The early moves of Kniprode were seemingly decided for him when Lithuania declared war on Mazvoia for no reason other than that they could. Attacking Lithuania with new allies Smolensk backing up the Teutons could easily connect the two sides of the Order's lands, while eradicating (partially for the time being) the pagan problem – a much easier solution than waiting for them to convert, as some thought they would. Kniprode appeared to follow the obvious course by building up his troops, although this did involve asking Lithuania for access to their lands, potentially giving away a future declaration of war once the access treaty was cancelled.

    While making his preparations for war, Kniprode also implemented a more centralised form of government, in keeping with the idea of connecting the Teutonic lands - by centralising the government, the disparate lands of the Order would not seek further autonomy, but be connected under one banner. Such was the thinking of Kniprode. This was enough to see a revolt occur, led by Theodor von Sangershausen, a man who was also opposed to fighting the Lithuanians, and had had his eyes on the Hochmeistership for some time. Following the quick defeat of this uprising, it was expected that war would be declared.

    But nothing happened.

    Kniprode instead moved his troops up to Livland, and sat them there until October, when war was declared not on Lithuania, but on an unsuspecting Novgorod, without the support of his allies. This move, unsurprisingly, caused a small political crisis. But Kniprode was not one to care about reputation. He was a resolute, and occasionally blunt, man who valued logic in all he did – including diplomacy, which he tended to do firmly, but was convincing enough to be effective (when not launching surprises). He was first and foremost a strategist, and this, being the head of what was essentially a crusader state, was always to lead to one thing - war.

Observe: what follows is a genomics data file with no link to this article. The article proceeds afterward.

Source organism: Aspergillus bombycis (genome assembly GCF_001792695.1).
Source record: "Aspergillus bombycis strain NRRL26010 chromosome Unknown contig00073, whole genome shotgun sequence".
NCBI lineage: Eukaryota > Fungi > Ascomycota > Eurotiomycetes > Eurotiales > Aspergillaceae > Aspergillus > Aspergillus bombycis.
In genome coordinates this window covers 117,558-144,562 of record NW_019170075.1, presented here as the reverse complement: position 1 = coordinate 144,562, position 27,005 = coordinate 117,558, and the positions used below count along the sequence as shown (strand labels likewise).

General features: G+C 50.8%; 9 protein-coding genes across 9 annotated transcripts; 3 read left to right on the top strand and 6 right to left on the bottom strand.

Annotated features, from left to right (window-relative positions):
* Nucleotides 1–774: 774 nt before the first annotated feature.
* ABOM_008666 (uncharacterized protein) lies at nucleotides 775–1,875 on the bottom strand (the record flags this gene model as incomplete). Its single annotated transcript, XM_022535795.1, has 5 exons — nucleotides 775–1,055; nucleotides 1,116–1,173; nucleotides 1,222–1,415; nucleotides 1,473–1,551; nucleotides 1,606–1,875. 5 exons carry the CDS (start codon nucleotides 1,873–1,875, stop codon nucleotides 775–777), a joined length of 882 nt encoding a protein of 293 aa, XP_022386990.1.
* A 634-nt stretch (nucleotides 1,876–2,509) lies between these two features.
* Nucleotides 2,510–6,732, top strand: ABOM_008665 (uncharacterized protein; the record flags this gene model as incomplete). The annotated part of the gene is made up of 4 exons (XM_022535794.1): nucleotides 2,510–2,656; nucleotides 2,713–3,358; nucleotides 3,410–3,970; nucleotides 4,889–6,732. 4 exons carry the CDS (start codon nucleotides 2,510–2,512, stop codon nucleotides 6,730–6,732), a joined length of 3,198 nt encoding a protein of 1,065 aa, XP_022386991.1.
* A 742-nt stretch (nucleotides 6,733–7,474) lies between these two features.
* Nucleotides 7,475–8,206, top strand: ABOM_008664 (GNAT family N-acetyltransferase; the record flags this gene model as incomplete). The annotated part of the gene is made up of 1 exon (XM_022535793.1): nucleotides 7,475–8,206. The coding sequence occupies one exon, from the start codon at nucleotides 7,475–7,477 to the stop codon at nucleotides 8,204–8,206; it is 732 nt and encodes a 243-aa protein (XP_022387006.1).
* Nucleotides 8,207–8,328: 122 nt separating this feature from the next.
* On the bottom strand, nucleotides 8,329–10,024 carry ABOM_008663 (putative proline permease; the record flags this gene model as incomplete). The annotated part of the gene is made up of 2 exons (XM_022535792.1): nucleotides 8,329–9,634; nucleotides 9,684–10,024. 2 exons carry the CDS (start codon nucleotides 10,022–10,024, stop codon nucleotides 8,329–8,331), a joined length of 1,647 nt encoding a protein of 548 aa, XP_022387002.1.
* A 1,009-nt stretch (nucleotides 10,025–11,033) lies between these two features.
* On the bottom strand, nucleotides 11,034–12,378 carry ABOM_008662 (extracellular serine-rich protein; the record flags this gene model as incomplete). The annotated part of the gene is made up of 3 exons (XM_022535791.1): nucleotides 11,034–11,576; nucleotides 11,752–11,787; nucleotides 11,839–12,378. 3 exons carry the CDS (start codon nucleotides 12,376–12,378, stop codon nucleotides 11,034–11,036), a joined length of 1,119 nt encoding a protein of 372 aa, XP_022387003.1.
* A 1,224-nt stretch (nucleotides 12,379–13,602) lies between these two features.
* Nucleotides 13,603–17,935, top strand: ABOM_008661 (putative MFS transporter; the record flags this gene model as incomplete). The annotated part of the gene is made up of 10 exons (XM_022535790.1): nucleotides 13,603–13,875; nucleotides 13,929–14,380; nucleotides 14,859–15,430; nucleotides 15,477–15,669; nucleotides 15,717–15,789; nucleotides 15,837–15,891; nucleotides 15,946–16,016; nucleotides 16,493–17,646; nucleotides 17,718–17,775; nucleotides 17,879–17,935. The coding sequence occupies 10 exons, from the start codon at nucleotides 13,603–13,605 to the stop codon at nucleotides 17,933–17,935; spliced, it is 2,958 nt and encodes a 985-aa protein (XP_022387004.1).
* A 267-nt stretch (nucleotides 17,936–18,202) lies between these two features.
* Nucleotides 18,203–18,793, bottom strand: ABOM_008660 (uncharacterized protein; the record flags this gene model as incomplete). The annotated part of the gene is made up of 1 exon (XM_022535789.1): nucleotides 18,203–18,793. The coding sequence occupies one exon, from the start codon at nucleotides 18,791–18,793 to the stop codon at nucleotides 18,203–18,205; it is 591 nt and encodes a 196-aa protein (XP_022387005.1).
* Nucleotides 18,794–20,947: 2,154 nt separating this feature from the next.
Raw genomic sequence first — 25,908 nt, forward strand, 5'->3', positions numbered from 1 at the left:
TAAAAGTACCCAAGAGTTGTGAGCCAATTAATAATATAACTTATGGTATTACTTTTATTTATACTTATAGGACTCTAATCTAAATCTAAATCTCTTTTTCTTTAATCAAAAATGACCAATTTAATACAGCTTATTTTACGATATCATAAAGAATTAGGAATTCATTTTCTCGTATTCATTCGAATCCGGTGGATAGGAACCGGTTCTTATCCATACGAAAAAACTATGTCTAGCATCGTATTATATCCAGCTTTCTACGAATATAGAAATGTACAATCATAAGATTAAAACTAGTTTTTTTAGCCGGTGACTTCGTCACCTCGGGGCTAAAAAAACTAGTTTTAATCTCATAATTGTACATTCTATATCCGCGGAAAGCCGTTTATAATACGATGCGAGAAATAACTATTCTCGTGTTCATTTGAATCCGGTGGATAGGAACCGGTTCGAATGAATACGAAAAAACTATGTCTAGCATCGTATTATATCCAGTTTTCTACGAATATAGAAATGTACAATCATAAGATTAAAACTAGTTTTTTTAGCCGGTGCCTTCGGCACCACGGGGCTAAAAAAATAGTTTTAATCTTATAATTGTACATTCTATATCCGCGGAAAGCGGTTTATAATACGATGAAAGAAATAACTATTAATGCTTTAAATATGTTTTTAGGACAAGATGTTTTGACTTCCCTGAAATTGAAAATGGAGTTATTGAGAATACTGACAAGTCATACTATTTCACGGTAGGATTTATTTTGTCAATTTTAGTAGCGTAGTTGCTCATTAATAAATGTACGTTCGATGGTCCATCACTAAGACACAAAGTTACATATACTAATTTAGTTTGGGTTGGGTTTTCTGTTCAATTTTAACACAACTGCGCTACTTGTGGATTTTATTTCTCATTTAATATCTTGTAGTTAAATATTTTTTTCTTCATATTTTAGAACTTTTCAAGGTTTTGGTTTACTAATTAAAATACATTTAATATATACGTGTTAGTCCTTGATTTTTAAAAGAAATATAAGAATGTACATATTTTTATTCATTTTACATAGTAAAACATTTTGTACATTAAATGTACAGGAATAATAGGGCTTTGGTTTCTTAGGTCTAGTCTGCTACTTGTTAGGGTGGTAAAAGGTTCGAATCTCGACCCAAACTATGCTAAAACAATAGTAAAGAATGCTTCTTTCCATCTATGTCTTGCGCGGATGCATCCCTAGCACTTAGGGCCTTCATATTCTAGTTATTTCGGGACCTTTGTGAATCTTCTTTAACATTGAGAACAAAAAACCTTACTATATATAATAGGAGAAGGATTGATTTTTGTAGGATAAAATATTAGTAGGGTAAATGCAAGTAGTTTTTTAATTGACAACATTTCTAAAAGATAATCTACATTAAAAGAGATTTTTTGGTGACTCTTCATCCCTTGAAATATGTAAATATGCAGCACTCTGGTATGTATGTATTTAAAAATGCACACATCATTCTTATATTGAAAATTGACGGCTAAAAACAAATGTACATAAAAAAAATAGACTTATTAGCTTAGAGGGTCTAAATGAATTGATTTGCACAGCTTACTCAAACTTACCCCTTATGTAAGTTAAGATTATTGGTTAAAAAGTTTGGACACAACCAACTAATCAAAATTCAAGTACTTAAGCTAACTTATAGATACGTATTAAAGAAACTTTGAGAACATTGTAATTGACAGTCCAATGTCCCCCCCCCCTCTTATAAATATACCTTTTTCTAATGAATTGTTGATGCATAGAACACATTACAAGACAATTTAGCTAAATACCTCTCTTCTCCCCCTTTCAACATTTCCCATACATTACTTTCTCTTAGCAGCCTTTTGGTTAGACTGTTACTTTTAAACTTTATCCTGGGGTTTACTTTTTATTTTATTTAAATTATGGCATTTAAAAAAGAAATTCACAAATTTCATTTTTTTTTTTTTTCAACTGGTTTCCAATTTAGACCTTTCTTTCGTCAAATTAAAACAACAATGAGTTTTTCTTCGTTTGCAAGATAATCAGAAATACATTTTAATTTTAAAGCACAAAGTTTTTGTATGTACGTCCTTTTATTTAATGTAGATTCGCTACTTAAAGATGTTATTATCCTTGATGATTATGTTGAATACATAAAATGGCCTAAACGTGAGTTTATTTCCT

Reputation most certainly was not everything for Winrich von Kniprode


    Novgorod was no match for the skillful troops of the Order. Despite the unusual timing of the declaration, facing the onset of a Russian winter, the Novgorodian army was routed quickly, with their allies in Ryazan unable to assist them. The surprise declaration of assistance to Novgorod by Pskov did little to change the course of the war, seeing them become an obvious target for immediate annexation. It did, however, force Kniprode to come back from his excursion in Tikhvin, in which time he hired Johann Kasimir Schaluyn to deal with the infamy the Order was soon to have.

    Another surprise came soon after, with Muscowy offering the Order an alliance, which they accepted as, at this point, there was no reason to make an enemy out of a potenitally strong Christian state, with, as Kniprode put it, “those creatures (the Hordes) threatening the peace of our world”. The First War of Teutonic Aggression against Novgorod came to an end in March of 1359, with the taking of Kholm, plus the release of Finland. Here we see the strategy of Kniprode, as he clearly planned at least one more war against Novgorod – Ingermanland was now considered core territory of the order, so an infamy free reconquest could be achieved in the future.